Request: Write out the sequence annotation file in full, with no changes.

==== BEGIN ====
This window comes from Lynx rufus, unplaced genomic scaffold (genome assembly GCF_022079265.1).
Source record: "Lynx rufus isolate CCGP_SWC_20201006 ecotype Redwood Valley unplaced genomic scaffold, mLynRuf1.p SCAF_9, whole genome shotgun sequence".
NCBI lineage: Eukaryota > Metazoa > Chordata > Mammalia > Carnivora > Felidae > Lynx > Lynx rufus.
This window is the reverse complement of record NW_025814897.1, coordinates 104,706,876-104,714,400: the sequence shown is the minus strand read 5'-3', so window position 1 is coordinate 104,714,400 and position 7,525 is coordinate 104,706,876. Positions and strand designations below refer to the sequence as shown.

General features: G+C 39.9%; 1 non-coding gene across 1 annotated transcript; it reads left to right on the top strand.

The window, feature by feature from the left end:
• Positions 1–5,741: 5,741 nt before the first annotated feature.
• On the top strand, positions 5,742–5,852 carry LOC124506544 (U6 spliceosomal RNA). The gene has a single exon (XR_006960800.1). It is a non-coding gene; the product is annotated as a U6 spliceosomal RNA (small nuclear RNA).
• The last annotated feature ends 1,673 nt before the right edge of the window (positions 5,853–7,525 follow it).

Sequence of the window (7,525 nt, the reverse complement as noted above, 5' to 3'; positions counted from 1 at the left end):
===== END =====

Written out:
This window comes from Lynx rufus, unplaced genomic scaffold (genome assembly GCF_022079265.1).
Source record: "Lynx rufus isolate CCGP_SWC_20201006 ecotype Redwood Valley unplaced genomic scaffold, mLynRuf1.p SCAF_9, whole genome shotgun sequence".
NCBI lineage: Eukaryota > Metazoa > Chordata > Mammalia > Carnivora > Felidae > Lynx > Lynx rufus.
This window is the reverse complement of record NW_025814897.1, coordinates 104,706,876-104,714,400: the sequence shown is the minus strand read 5'-3', so window position 1 is coordinate 104,714,400 and position 7,525 is coordinate 104,706,876. Positions and strand designations below refer to the sequence as shown.

General features: G+C 39.9%; 1 non-coding gene across 1 annotated transcript; it reads left to right on the top strand.

The window, feature by feature from the left end:
• Positions 1–5,741: 5,741 nt before the first annotated feature.
• On the top strand, positions 5,742–5,852 carry LOC124506544 (U6 spliceosomal RNA). The gene has a single exon (XR_006960800.1). It is a non-coding gene; the product is annotated as a U6 spliceosomal RNA (small nuclear RNA).
• The last annotated feature ends 1,673 nt before the right edge of the window (positions 5,853–7,525 follow it).

Sequence of the window (7,525 nt, the reverse complement as noted above, 5' to 3'; positions counted from 1 at the left end):